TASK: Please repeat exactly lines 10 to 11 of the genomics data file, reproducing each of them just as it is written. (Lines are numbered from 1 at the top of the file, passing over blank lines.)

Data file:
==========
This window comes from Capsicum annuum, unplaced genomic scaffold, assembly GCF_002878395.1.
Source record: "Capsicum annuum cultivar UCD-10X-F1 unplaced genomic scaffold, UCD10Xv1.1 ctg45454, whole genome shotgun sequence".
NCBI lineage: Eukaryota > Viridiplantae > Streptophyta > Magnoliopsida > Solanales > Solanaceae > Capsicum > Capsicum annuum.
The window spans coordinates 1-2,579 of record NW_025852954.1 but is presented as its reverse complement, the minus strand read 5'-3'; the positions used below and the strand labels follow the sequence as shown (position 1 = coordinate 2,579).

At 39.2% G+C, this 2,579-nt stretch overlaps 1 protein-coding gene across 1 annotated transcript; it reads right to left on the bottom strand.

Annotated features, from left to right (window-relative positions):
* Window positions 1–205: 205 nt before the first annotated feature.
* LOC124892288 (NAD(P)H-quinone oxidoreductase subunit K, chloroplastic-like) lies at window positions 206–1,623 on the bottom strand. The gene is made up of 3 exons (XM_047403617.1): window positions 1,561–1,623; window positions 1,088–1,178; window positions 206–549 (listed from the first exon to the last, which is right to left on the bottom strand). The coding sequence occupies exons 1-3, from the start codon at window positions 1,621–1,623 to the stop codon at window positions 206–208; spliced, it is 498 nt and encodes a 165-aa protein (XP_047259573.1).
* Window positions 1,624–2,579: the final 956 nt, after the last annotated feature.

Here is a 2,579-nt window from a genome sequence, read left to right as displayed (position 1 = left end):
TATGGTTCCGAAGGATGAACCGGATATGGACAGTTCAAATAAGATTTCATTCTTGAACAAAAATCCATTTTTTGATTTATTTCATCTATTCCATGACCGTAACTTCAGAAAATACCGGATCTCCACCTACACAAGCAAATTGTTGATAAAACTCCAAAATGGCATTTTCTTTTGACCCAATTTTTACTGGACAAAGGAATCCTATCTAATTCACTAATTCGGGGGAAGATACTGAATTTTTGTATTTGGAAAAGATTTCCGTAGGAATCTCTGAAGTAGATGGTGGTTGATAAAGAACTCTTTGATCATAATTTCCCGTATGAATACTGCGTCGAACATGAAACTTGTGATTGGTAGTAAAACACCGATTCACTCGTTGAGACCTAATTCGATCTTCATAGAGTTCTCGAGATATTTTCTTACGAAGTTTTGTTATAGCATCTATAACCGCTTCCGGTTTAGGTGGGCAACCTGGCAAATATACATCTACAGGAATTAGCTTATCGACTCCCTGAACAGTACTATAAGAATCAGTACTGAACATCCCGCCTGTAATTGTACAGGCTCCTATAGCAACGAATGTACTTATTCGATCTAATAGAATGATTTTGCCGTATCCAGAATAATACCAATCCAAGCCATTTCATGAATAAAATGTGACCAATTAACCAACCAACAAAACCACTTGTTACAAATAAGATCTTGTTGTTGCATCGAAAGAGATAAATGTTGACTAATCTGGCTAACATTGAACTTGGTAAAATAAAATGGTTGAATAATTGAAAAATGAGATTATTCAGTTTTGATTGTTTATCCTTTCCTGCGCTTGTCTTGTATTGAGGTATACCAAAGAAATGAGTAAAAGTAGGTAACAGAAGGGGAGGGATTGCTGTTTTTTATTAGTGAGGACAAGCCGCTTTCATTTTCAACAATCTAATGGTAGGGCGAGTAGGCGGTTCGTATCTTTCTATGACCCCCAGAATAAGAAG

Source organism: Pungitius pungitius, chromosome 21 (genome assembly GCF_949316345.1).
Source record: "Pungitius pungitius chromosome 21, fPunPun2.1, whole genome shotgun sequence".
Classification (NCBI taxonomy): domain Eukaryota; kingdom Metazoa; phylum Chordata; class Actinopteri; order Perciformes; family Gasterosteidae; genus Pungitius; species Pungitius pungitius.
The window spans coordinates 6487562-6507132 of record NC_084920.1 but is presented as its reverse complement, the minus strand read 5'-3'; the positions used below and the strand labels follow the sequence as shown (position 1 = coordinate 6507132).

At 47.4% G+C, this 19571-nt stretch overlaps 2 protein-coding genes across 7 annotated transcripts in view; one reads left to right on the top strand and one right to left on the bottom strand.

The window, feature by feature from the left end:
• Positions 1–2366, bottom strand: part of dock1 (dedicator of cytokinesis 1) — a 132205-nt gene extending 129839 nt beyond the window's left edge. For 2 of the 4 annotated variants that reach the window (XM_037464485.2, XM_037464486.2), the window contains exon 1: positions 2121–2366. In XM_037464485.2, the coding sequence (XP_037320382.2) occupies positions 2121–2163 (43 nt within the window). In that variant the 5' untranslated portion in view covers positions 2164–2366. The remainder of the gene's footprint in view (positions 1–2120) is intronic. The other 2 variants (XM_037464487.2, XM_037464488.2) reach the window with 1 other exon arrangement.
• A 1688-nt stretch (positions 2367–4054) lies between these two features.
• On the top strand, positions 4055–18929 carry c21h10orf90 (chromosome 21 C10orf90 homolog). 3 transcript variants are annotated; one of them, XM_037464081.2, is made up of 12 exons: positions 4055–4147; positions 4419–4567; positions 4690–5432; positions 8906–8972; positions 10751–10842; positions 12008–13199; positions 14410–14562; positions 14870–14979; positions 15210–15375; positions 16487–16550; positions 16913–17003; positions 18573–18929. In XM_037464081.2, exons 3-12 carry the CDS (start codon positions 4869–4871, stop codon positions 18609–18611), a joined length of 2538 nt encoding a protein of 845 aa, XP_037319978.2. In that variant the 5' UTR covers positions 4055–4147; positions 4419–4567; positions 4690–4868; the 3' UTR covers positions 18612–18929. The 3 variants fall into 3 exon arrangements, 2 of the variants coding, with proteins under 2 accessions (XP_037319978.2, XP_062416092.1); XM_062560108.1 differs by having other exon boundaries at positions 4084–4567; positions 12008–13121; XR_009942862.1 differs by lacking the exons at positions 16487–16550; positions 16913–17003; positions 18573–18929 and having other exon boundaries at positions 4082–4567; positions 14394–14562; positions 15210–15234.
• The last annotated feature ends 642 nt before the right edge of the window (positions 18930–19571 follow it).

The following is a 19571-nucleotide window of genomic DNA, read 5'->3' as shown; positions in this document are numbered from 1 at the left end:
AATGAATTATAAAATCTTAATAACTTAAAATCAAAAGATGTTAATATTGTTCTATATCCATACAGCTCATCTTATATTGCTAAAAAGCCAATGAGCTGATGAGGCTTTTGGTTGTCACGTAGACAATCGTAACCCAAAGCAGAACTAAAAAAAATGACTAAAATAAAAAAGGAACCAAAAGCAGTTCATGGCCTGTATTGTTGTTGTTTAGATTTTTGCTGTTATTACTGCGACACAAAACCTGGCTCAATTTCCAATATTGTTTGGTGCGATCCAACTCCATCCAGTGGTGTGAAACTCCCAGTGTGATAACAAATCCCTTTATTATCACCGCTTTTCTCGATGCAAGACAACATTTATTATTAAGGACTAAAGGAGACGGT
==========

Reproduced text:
Here is a 2,579-nt window from a genome sequence, read left to right as displayed (position 1 = left end):
TATGGTTCCGAAGGATGAACCGGATATGGACAGTTCAAATAAGATTTCATTCTTGAACAAAAATCCATTTTTTGATTTATTTCATCTATTCCATGACCGTAACTTCAGAAAATACCGGATCTCCACCTACACAAGCAAATTGTTGATAAAACTCCAAAATGGCATTTTCTTTTGACCCAATTTTTACTGGACAAAGGAATCCTATCTAATTCACTAATTCGGGGGAAGATACTGAATTTTTGTATTTGGAAAAGATTTCCGTAGGAATCTCTGAAGTAGATGGTGGTTGATAAAGAACTCTTTGATCATAATTTCCCGTATGAATACTGCGTCGAACATGAAACTTGTGATTGGTAGTAAAACACCGATTCACTCGTTGAGACCTAATTCGATCTTCATAGAGTTCTCGAGATATTTTCTTACGAAGTTTTGTTATAGCATCTATAACCGCTTCCGGTTTAGGTGGGCAACCTGGCAAATATACATCTACAGGAATTAGCTTATCGACTCCCTGAACAGTACTATAAGAATCAGTACTGAACATCCCGCCTGTAATTGTACAGGCTCCTATAGCAACGAATGTACTTATTCGATCTAATAGAATGATTTTGCCGTATCCAGAATAATACCAATCCAAGCCATTTCATGAATAAAATGTGACCAATTAACCAACCAACAAAACCACTTGTTACAAATAAGATCTTGTTGTTGCATCGAAAGAGATAAATGTTGACTAATCTGGCTAACATTGAACTTGGTAAAATAAAATGGTTGAATAATTGAAAAATGAGATTATTCAGTTTTGATTGTTTATCCTTTCCTGCGCTTGTCTTGTATTGAGGTATACCAAAGAAATGAGTAAAAGTAGGTAACAGAAGGGGAGGGATTGCTGTTTTTTATTAGTGAGGACAAGCCGCTTTCATTTTCAACAATCTAATGGTAGGGCGAGTAGGCGGTTCGTATCTTTCTATGACCCCCAGAATAAGAAG